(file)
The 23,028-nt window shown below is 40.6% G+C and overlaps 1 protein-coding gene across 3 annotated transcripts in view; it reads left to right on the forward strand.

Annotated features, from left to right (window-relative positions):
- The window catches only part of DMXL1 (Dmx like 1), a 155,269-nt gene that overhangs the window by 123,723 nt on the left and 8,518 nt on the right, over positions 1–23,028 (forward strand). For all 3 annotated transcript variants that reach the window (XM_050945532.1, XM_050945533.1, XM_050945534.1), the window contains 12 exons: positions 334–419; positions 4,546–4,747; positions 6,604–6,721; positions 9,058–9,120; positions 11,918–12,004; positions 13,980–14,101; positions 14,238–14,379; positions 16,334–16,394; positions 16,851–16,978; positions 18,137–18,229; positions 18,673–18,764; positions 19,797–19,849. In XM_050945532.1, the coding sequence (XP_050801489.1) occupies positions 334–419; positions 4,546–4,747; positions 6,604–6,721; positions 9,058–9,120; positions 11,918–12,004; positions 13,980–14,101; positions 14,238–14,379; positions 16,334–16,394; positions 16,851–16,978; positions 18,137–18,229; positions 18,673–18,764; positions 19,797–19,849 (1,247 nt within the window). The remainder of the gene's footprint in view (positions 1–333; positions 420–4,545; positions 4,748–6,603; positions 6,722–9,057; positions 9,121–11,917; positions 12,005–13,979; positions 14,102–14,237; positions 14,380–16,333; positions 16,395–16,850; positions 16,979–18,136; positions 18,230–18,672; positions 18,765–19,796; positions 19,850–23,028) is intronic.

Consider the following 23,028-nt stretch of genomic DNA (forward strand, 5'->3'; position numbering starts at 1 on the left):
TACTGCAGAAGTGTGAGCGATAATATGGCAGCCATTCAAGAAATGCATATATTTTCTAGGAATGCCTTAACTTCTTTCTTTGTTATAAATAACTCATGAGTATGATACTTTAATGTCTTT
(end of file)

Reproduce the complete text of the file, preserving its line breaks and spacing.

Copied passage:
The 23,028-nt window shown below is 40.6% G+C and overlaps 1 protein-coding gene across 3 annotated transcripts in view; it reads left to right on the forward strand.

Annotated features, from left to right (window-relative positions):
- The window catches only part of DMXL1 (Dmx like 1), a 155,269-nt gene that overhangs the window by 123,723 nt on the left and 8,518 nt on the right, over positions 1–23,028 (forward strand). For all 3 annotated transcript variants that reach the window (XM_050945532.1, XM_050945533.1, XM_050945534.1), the window contains 12 exons: positions 334–419; positions 4,546–4,747; positions 6,604–6,721; positions 9,058–9,120; positions 11,918–12,004; positions 13,980–14,101; positions 14,238–14,379; positions 16,334–16,394; positions 16,851–16,978; positions 18,137–18,229; positions 18,673–18,764; positions 19,797–19,849. In XM_050945532.1, the coding sequence (XP_050801489.1) occupies positions 334–419; positions 4,546–4,747; positions 6,604–6,721; positions 9,058–9,120; positions 11,918–12,004; positions 13,980–14,101; positions 14,238–14,379; positions 16,334–16,394; positions 16,851–16,978; positions 18,137–18,229; positions 18,673–18,764; positions 19,797–19,849 (1,247 nt within the window). The remainder of the gene's footprint in view (positions 1–333; positions 420–4,545; positions 4,748–6,603; positions 6,722–9,057; positions 9,121–11,917; positions 12,005–13,979; positions 14,102–14,237; positions 14,380–16,333; positions 16,395–16,850; positions 16,979–18,136; positions 18,230–18,672; positions 18,765–19,796; positions 19,850–23,028) is intronic.

Consider the following 23,028-nt stretch of genomic DNA (forward strand, 5'->3'; position numbering starts at 1 on the left):
TACTGCAGAAGTGTGAGCGATAATATGGCAGCCATTCAAGAAATGCATATATTTTCTAGGAATGCCTTAACTTCTTTCTTTGTTATAAATAACTCATGAGTATGATACTTTAATGTCTTT